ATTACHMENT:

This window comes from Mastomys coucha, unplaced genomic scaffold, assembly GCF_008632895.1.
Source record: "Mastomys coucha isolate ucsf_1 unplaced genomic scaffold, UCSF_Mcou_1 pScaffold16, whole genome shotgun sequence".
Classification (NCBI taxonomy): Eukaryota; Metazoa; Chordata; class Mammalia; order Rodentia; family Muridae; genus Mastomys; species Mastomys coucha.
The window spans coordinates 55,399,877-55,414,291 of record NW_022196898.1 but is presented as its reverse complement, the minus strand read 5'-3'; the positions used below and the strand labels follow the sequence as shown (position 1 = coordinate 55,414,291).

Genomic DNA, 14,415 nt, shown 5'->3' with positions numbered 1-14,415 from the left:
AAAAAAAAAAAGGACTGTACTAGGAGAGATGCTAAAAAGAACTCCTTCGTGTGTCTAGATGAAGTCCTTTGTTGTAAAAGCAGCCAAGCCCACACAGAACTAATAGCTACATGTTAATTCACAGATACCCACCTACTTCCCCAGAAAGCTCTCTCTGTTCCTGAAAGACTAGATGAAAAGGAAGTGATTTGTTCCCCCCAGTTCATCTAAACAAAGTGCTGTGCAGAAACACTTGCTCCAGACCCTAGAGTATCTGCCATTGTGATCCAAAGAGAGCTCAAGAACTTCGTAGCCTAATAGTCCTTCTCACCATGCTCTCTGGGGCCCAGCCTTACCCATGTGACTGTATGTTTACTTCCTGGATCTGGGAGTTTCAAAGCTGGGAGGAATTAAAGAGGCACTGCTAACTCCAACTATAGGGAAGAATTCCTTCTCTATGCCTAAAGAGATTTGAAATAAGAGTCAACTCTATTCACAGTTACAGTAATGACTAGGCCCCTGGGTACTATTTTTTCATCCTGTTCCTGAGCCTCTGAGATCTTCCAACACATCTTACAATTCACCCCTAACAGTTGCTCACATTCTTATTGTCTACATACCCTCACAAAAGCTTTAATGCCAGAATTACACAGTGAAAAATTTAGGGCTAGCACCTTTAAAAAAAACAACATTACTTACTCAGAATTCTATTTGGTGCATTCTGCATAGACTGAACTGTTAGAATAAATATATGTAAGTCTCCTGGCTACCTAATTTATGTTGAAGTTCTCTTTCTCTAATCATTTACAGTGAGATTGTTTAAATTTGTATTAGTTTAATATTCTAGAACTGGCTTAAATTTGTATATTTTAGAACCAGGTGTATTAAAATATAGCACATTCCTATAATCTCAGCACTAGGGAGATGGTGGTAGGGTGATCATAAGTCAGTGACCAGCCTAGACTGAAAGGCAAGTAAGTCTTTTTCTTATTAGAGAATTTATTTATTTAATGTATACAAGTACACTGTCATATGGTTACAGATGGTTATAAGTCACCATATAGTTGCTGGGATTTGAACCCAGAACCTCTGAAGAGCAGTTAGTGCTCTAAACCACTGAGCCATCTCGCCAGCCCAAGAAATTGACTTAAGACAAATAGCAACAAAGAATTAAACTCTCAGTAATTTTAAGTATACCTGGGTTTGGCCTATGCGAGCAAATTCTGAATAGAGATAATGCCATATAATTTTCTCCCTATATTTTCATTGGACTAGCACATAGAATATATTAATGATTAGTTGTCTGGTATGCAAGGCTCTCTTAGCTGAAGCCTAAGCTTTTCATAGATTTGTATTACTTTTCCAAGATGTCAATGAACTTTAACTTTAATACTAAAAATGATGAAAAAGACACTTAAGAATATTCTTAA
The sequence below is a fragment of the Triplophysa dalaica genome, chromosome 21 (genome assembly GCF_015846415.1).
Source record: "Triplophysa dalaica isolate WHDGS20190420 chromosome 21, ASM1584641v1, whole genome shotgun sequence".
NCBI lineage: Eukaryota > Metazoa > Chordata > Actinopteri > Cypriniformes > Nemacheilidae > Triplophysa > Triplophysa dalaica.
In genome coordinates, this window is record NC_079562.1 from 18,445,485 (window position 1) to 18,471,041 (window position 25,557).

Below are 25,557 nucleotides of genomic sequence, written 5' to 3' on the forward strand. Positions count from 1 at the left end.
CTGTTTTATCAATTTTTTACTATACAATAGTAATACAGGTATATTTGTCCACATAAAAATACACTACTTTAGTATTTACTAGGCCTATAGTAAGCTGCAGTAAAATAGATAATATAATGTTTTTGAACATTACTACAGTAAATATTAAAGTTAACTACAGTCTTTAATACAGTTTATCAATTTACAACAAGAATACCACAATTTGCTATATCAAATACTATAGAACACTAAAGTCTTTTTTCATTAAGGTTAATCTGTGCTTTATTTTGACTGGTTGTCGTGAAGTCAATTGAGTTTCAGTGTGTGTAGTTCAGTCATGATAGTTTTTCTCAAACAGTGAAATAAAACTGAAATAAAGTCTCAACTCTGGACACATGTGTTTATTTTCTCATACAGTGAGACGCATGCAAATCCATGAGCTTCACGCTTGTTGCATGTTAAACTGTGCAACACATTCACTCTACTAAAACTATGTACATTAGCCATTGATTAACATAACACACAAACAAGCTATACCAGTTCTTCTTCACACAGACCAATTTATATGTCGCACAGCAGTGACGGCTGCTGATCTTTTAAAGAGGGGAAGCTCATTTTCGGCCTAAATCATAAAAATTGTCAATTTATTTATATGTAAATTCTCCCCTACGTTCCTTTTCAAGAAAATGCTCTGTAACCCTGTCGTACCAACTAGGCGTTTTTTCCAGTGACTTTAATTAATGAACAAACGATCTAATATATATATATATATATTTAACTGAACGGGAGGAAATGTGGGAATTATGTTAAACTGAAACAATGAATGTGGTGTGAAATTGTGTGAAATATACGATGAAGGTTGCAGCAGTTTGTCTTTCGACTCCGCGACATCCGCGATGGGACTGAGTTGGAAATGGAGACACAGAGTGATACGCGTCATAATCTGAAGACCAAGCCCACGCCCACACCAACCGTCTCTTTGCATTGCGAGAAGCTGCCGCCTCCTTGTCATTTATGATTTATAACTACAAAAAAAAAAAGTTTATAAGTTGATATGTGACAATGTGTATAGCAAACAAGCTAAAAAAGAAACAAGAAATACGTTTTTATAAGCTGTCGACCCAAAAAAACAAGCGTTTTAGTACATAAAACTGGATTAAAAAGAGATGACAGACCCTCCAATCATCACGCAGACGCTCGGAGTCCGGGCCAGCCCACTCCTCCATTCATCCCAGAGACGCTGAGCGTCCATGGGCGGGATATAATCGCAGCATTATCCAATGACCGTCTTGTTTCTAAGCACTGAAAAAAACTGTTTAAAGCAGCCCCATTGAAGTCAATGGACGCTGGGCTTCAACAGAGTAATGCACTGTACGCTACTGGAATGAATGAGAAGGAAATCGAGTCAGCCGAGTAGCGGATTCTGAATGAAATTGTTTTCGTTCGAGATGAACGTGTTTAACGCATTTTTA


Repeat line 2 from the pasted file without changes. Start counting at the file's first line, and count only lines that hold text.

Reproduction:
Source record: "Mastomys coucha isolate ucsf_1 unplaced genomic scaffold, UCSF_Mcou_1 pScaffold16, whole genome shotgun sequence".